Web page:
Monday, August 25, 2008

Reflections on The Grapes of Wrath by John Steinbeck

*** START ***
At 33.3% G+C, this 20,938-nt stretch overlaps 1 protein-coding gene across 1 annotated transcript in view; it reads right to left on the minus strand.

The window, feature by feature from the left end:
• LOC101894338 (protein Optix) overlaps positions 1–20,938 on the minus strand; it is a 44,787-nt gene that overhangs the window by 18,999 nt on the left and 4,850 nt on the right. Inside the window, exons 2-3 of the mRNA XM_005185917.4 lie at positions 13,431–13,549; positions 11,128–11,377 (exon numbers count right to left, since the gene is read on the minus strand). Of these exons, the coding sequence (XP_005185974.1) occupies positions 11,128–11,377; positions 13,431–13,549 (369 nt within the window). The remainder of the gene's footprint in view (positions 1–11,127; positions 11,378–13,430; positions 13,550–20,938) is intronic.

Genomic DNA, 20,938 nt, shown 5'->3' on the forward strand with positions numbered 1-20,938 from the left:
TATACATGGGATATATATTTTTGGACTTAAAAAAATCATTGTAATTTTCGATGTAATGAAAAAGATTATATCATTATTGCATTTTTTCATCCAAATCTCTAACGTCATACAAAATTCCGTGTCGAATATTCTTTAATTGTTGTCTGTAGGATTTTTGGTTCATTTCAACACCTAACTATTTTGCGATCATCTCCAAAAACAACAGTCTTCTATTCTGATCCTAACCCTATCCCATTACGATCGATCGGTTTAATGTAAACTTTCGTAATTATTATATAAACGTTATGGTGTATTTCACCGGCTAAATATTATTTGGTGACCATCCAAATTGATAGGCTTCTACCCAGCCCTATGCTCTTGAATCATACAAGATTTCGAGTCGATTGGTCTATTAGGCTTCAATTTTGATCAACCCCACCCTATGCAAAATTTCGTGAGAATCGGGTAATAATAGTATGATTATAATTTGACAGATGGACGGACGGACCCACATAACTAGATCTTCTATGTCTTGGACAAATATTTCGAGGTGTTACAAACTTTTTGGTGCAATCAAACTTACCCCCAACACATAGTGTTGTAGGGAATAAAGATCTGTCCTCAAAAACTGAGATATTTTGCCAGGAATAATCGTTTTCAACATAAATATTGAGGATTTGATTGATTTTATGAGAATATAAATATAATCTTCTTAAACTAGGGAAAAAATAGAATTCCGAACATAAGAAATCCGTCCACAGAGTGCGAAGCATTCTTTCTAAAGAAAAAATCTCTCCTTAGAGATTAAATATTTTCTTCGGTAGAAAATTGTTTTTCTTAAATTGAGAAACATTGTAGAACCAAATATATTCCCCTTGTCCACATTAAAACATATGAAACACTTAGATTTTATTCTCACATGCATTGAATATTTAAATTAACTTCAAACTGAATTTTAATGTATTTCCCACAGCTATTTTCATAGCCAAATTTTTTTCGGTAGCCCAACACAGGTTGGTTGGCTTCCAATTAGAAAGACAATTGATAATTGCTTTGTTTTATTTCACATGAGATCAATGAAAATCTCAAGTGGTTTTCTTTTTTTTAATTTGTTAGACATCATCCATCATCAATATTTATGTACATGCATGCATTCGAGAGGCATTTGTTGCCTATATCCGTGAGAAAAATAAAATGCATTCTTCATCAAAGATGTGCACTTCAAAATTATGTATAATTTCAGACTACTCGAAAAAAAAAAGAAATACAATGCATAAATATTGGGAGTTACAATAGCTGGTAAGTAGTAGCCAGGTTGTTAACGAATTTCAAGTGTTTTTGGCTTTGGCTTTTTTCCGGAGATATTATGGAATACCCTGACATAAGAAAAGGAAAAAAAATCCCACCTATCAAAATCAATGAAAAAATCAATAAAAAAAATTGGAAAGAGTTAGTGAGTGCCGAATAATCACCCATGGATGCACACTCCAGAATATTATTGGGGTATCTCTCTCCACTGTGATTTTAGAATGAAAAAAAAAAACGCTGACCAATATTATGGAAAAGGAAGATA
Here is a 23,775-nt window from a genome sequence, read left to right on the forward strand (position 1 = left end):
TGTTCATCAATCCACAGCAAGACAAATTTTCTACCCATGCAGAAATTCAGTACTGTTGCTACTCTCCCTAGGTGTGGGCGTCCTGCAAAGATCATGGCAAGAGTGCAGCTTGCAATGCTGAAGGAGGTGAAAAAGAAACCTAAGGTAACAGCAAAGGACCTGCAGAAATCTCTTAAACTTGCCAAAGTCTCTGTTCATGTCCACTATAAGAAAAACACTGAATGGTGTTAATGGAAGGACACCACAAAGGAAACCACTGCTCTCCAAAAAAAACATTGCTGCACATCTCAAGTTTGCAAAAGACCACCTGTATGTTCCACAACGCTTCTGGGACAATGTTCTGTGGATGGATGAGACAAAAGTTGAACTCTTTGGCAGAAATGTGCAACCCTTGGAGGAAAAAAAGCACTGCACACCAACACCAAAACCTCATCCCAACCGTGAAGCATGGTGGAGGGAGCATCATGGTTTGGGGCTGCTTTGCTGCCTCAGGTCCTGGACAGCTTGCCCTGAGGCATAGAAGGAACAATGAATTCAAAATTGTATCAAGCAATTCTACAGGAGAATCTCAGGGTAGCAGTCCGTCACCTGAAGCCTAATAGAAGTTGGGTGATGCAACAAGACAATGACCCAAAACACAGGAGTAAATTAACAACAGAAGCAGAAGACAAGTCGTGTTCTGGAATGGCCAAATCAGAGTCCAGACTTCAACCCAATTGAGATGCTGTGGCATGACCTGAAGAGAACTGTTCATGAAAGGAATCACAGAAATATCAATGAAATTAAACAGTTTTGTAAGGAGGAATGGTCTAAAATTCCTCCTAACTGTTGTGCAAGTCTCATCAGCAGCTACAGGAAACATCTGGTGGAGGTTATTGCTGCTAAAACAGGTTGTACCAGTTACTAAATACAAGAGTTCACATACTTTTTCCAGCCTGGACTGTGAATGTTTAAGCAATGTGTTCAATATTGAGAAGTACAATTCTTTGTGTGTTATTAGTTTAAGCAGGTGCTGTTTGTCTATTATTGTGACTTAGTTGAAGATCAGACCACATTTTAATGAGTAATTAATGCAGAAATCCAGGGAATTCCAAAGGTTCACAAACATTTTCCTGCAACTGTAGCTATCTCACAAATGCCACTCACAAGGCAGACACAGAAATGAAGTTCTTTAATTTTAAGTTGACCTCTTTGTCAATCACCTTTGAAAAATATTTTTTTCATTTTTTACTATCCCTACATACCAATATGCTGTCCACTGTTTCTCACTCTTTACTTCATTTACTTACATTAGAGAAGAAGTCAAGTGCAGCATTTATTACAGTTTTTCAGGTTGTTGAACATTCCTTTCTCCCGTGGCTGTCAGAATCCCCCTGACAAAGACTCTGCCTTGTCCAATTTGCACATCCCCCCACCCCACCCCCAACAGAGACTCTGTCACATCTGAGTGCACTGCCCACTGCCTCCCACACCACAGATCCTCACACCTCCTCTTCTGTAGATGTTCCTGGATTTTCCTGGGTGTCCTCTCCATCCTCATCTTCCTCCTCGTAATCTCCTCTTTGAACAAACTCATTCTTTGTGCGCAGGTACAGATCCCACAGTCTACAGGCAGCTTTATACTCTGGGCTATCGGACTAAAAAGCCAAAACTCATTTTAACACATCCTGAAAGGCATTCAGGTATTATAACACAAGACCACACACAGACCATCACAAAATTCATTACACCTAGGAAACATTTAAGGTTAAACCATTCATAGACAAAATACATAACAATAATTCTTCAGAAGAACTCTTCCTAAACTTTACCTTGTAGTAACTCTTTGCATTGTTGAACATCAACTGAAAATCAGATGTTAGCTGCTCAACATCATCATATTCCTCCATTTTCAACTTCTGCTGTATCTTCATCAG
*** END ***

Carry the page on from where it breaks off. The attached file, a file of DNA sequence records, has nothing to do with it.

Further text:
1.         Steinbeck composes his novel, The Grapes of Wrath, by utilizing juxtaposition, alternating long, narrative chapters focusing on the Joad family’s journey with short, expressive chapters pertaining to the migrants as a whole.  Steinbeck allows the reader to look through different lenses and experience the story through multiple perspectives by using this shifting telescoping technique.  Steinbeck stirs up emotion within the reader during poetic chapters and helps the reader to relate to and empathize with a family struggling for a better life in the expository episodes.  Steinbeck masterfully weaves an intricate web that stands out “magically in this light, in the overdrawn perspective of a stereopticon” (99).  For example, in Chapter 17, to describe the convergence of all the migrating families into a single huddled mass, Steinbeck writes, “because they were lonely and perplexed…and because they were all going to a new mysterious place….a strange thing happened: the twenty families become one family, the children were the children of all.  The loss of home became one loss” (193).  Chapter 18 reverts back to the Joad family’s exodus, as tragedy strikes with the death of a loved one.  Steinbeck implicitly conveys the sense of a dearly departed soul in the line, “after a time Granma was still, and Ma lay rigid beside her” (225).  Chapter 17 instills a sense of unity within the reader, and therefore the loss of family creates a more dramatic effect upon the reader’s emotions.  The chapters pertaining to the migrants also foreshadow obstacles that the Joads encounter.  For example, Chapter 19 foretells the unfortunate events, such as the destruction of camps, which reappear in Chapter 20.  The deputies rage, “Department of Health orders.  This camp is a menace to health…We got orders to get you out of here.  In half an hour we set fire to the camp” (237).  In Chapter 20, a deputy tries to persuade Tom and other migrants to move, threatening, “Might be a good idear to go.  Board of Health says we got to clean out this camp” (264).